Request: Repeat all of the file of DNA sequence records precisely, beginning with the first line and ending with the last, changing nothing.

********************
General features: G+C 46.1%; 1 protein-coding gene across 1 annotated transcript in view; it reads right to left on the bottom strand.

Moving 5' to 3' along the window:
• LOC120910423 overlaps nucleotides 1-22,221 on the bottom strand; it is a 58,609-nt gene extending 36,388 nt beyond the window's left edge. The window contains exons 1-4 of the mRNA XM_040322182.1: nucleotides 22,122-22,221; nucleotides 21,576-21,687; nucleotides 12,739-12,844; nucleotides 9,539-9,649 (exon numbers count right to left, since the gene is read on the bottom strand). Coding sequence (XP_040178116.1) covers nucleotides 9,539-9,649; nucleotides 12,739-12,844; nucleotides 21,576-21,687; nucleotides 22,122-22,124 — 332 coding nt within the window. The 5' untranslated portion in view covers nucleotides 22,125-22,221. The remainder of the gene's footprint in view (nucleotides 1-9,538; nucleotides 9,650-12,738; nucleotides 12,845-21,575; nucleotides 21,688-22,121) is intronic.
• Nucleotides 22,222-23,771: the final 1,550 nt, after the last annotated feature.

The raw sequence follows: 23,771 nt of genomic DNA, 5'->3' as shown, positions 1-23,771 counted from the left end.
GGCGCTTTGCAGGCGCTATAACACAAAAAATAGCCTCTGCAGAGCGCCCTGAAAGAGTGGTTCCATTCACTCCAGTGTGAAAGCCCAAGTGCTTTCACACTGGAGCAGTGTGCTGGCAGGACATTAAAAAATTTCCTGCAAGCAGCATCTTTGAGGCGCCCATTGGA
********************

General features: G+C 46.1%; 1 protein-coding gene across 1 annotated transcript in view; it reads right to left on the bottom strand.

Moving 5' to 3' along the window:
• LOC120910423 overlaps nucleotides 1-22,221 on the bottom strand; it is a 58,609-nt gene extending 36,388 nt beyond the window's left edge. The window contains exons 1-4 of the mRNA XM_040322182.1: nucleotides 22,122-22,221; nucleotides 21,576-21,687; nucleotides 12,739-12,844; nucleotides 9,539-9,649 (exon numbers count right to left, since the gene is read on the bottom strand). Coding sequence (XP_040178116.1) covers nucleotides 9,539-9,649; nucleotides 12,739-12,844; nucleotides 21,576-21,687; nucleotides 22,122-22,124 — 332 coding nt within the window. The 5' untranslated portion in view covers nucleotides 22,125-22,221. The remainder of the gene's footprint in view (nucleotides 1-9,538; nucleotides 9,650-12,738; nucleotides 12,845-21,575; nucleotides 21,688-22,121) is intronic.
• Nucleotides 22,222-23,771: the final 1,550 nt, after the last annotated feature.

The raw sequence follows: 23,771 nt of genomic DNA, 5'->3' as shown, positions 1-23,771 counted from the left end.
GGCGCTTTGCAGGCGCTATAACACAAAAAATAGCCTCTGCAGAGCGCCCTGAAAGAGTGGTTCCATTCACTCCAGTGTGAAAGCCCAAGTGCTTTCACACTGGAGCAGTGTGCTGGCAGGACATTAAAAAATTTCCTGCAAGCAGCATCTTTGAGGCGCCCATTGGA